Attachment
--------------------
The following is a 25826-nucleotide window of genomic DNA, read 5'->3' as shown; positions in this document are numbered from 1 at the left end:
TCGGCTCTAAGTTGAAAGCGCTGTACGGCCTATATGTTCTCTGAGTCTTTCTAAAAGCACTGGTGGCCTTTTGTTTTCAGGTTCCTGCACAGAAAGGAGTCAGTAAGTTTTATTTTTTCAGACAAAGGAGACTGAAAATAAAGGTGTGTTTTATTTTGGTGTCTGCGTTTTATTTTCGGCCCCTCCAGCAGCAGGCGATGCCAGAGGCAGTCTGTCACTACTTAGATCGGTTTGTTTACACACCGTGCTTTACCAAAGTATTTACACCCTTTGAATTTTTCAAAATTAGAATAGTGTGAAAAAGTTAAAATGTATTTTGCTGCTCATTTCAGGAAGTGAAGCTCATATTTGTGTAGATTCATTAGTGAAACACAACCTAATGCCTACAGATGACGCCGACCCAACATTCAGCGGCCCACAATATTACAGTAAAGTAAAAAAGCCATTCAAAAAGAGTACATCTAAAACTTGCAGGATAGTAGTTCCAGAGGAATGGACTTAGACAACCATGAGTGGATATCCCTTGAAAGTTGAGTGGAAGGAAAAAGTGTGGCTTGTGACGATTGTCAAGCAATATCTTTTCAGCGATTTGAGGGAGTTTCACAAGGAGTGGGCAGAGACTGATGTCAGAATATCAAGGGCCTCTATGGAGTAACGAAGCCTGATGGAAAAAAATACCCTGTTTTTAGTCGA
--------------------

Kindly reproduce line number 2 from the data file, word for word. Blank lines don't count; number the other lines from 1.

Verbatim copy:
TCGGCTCTAAGTTGAAAGCGCTGTACGGCCTATATGTTCTCTGAGTCTTTCTAAAAGCACTGGTGGCCTTTTGTTTTCAGGTTCCTGCACAGAAAGGAGTCAGTAAGTTTTATTTTTTCAGACAAAGGAGACTGAAAATAAAGGTGTGTTTTATTTTGGTGTCTGCGTTTTATTTTCGGCCCCTCCAGCAGCAGGCGATGCCAGAGGCAGTCTGTCACTACTTAGATCGGTTTGTTTACACACCGTGCTTTACCAAAGTATTTACACCCTTTGAATTTTTCAAAATTAGAATAGTGTGAAAAAGTTAAAATGTATTTTGCTGCTCATTTCAGGAAGTGAAGCTCATATTTGTGTAGATTCATTAGTGAAACACAACCTAATGCCTACAGATGACGCCGACCCAACATTCAGCGGCCCACAATATTACAGTAAAGTAAAAAAGCCATTCAAAAAGAGTACATCTAAAACTTGCAGGATAGTAGTTCCAGAGGAATGGACTTAGACAACCATGAGTGGATATCCCTTGAAAGTTGAGTGGAAGGAAAAAGTGTGGCTTGTGACGATTGTCAAGCAATATCTTTTCAGCGATTTGAGGGAGTTTCACAAGGAGTGGGCAGAGACTGATGTCAGAATATCAAGGGCCTCTATGGAGTAACGAAGCCTGATGGAAAAAAATACCCTGTTTTTAGTCGA